The office of Manchin, who has previously said he couldn’t support the Equality Act over concerns about public schools having to implement the transgender protections applying to sports and bathrooms, hasn’t responded to multiple requests this year from the Blade on the legislation and didn’t respond to a request to comment for this article.

Meanwhile, Sen. Susan Collins (R-Maine), who declined to co-sponsor the Equality Act this year after having signed onto the legislation in the previous Congress, insisted through a spokesperson talks are still happening across the aisle despite the appearances the legislation is dead.

“There continues to be bipartisan support for passing a law that protects the civil rights of Americans, regardless of their sexual orientation or gender identity,” said Annie Clark, a Collins spokesperson. “The Equality Act was a starting point for negotiations, and in its current form, it cannot pass. That’s why there are ongoing discussions among senators and stakeholders about a path forward.”

Let’s face it: Anti-LGBTQ forces have railroaded the debate by making the Equality Act about an end to women’s sports by allowing transgender athletes and danger to women in sex-segregated places like bathrooms and prisons. That doesn’t even get into resolving the issue on drawing the line between civil rights for LGBTQ people and religious freedom, which continues to be litigated in the courts as the U.S. Supreme Court is expected any day now to issue a ruling in Fulton v. City of Philadelphia to determine if foster care agencies can reject same-sex couples over religious objections.

For transgender Americans, who continue to report discrimination and violence at high rates, the absence of the Equality Act may be most keenly felt.

Mara Keisling, outgoing executive director of the National Center for Transgender Equality, disputed any notion the Equality Act is dead and insisted the legislation is “very much alive.”

“We remain optimistic despite misinformation from the opposition,” Keisling said. “NCTE and our movement partners are still working fruitfully on the Equality Act with senators. In fact, we are gaining momentum with all the field organizing we’re doing, like phone banking constituents to call their senators. Legislating takes time. Nothing ever gets through Congress quickly. We expect to see a vote during this Congress, and we are hopeful we can win.”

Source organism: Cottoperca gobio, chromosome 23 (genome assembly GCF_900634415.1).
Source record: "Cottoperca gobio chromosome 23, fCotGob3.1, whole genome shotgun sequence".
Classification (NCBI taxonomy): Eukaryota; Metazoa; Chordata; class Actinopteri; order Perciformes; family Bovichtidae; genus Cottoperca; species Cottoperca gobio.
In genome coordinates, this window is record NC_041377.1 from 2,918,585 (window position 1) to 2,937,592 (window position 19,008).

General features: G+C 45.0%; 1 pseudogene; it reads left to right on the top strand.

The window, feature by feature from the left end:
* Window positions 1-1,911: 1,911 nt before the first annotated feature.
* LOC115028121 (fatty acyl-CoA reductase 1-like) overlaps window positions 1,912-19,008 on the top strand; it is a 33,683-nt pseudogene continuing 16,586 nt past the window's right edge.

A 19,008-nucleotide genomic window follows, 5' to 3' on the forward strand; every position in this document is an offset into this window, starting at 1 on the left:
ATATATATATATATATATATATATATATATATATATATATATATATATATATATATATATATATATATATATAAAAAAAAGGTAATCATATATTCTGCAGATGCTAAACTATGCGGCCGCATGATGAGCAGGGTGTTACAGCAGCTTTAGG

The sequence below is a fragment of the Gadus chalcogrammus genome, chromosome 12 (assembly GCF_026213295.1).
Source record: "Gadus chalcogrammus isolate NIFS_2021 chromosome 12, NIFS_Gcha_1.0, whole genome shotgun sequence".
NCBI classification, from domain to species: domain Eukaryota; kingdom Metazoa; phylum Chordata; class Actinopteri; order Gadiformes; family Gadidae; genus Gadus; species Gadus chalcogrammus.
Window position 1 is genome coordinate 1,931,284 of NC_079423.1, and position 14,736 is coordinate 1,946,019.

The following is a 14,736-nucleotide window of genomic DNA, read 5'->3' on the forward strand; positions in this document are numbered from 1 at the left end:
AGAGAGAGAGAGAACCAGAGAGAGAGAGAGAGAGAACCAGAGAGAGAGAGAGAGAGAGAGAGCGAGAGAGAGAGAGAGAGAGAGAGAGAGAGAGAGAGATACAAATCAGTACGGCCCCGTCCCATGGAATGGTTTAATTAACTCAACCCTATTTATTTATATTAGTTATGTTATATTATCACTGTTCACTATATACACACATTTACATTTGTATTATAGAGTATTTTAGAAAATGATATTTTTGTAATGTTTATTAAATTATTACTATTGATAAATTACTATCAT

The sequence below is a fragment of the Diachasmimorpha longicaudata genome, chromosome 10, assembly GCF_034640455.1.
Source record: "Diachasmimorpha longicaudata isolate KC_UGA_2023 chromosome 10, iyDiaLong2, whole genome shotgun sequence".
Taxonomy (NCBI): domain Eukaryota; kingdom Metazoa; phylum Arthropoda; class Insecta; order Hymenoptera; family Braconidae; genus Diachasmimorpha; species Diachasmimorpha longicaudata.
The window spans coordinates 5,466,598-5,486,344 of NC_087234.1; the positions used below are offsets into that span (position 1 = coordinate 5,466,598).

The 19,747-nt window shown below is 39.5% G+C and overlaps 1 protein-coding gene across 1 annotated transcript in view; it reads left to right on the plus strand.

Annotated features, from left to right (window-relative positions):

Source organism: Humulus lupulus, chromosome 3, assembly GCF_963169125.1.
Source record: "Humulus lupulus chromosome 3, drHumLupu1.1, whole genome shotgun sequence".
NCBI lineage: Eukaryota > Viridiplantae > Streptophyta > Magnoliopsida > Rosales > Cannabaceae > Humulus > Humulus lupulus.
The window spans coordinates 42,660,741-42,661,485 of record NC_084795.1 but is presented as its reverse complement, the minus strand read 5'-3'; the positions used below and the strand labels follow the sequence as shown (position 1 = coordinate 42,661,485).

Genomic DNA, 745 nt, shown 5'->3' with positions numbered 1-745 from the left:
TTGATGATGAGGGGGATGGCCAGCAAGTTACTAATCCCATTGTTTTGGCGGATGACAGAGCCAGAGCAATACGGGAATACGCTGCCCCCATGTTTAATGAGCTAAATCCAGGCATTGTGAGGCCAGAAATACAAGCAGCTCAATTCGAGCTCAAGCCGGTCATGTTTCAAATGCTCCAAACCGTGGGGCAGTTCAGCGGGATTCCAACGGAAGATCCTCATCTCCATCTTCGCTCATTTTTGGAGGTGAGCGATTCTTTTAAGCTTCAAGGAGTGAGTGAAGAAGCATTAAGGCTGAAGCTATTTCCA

But one Democratic source said calls to members of Congress against the Equality Act, apparently coordinated by groups like the Heritage Foundation, have has outnumbered calls in favor of it by a substantial margin, with a particular emphasis on Manchin.

No stories are present in the media about same-sex couples being kicked out of a restaurant for holding hands or transgender people for using the restroom consistent with their gender identity, which would be perfectly legal in 25 states thanks to the patchwork of civil rights laws throughout the United States and inadequate protections under federal law.

Tyler Deaton, senior adviser for the American Unity Fund, which has bolstered the Republican-led Fairness for All Act as an alternative to the Equality Act, said he continues to believe the votes are present for a compromise form of the bill.

“I know for a fact there is a supermajority level of support in the Senate for a version of the Equality Act that is fully protective of both LGBTQ civil rights and religious freedom,” Deaton said. “There is interest on both sides of the aisle in getting something done this Congress.”

Deaton, however, didn’t respond to a follow-up inquiry on what evidence exists of agreeing on this compromise.

Biden has already missed the goal he campaigned on in the 2020 election to sign the Equality Act into law within his first 100 days in office. Although Biden renewed his call to pass the legislation in his speech to Congress last month, as things stand now that appears to be a goal he won’t realize for the remainder of this Congress.

Nor has the Biden administration made the Equality Act an issue for top officials within the administration as it pushes for an infrastructure package as a top priority. One Democratic insider said Louisa Terrell, legislative affairs director for the White House, delegated work on the Equality Act to a deputy as opposed to handling it herself.

To be sure, Biden has demonstrated support for the LGBTQ community through executive action at an unprecedented rate, signing an executive order on day one ordering federal agencies to implement the U.S. Supreme Court’s decision last year in Bostock v. Clayton County to the fullest extent possible and dismantling former President Trump’s transgender military ban. Biden also made historic LGBTQ appointments with the confirmation of Transportation Secretary Pete Buttigieg and Rachel Levine as assistant secretary of health.

A White House spokesperson insisted Biden’s team across the board remains committed to the Equality Act, pointing to his remarks to Congress.

“President Biden has urged Congress to get the Equality Act to his desk so he can sign it into law and provide long overdue civil rights protections to LGBTQ+ Americans, and he remains committed to seeing this legislation passed as quickly as possible,” the spokesperson said. “The White House and its entire legislative team remains in ongoing and close coordination with organizations, leaders, members of Congress, including the Equality Caucus, and staff to ensure we are working across the aisle to push the Equality Act forward.”

But at least in the near-term, that progress will fall short of fulfilling the promise of updating federal civil rights law with the Equality Act, which will mean LGBTQ people won’t be able to rely on those protections when faced with discrimination based on sexual orientation or gender identity.